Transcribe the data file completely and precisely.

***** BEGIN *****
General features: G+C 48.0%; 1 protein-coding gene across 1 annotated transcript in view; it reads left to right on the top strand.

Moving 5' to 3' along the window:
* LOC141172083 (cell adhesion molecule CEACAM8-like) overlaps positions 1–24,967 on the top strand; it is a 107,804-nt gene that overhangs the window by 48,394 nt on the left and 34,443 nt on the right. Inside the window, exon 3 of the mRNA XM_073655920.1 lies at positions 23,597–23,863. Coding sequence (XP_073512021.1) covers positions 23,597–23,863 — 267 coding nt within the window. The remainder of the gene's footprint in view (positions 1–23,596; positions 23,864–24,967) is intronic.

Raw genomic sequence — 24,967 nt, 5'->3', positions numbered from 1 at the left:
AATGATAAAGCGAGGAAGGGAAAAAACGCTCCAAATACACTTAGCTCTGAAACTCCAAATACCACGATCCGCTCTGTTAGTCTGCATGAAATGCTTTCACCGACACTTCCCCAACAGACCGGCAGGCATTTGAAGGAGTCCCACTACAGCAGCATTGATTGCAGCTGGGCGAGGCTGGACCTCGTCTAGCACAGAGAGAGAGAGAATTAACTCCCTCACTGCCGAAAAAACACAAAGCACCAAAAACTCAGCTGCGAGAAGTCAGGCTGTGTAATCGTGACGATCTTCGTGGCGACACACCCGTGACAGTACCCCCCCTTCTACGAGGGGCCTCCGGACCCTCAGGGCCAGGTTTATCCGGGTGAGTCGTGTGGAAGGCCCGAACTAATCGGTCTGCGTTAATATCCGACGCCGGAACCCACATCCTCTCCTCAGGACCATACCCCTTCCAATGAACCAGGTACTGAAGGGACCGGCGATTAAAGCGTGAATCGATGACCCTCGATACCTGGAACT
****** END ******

General features: G+C 48.0%; 1 protein-coding gene across 1 annotated transcript in view; it reads left to right on the top strand.

Moving 5' to 3' along the window:
* LOC141172083 (cell adhesion molecule CEACAM8-like) overlaps positions 1–24,967 on the top strand; it is a 107,804-nt gene that overhangs the window by 48,394 nt on the left and 34,443 nt on the right. Inside the window, exon 3 of the mRNA XM_073655920.1 lies at positions 23,597–23,863. Coding sequence (XP_073512021.1) covers positions 23,597–23,863 — 267 coding nt within the window. The remainder of the gene's footprint in view (positions 1–23,596; positions 23,864–24,967) is intronic.

Raw genomic sequence — 24,967 nt, 5'->3', positions numbered from 1 at the left:
AATGATAAAGCGAGGAAGGGAAAAAACGCTCCAAATACACTTAGCTCTGAAACTCCAAATACCACGATCCGCTCTGTTAGTCTGCATGAAATGCTTTCACCGACACTTCCCCAACAGACCGGCAGGCATTTGAAGGAGTCCCACTACAGCAGCATTGATTGCAGCTGGGCGAGGCTGGACCTCGTCTAGCACAGAGAGAGAGAGAATTAACTCCCTCACTGCCGAAAAAACACAAAGCACCAAAAACTCAGCTGCGAGAAGTCAGGCTGTGTAATCGTGACGATCTTCGTGGCGACACACCCGTGACAGTACCCCCCCTTCTACGAGGGGCCTCCGGACCCTCAGGGCCAGGTTTATCCGGGTGAGTCGTGTGGAAGGCCCGAACTAATCGGTCTGCGTTAATATCCGACGCCGGAACCCACATCCTCTCCTCAGGACCATACCCCTTCCAATGAACCAGGTACTGAAGGGACCGGCGATTAAAGCGTGAATCGATGACCCTCGATACCTGGAACT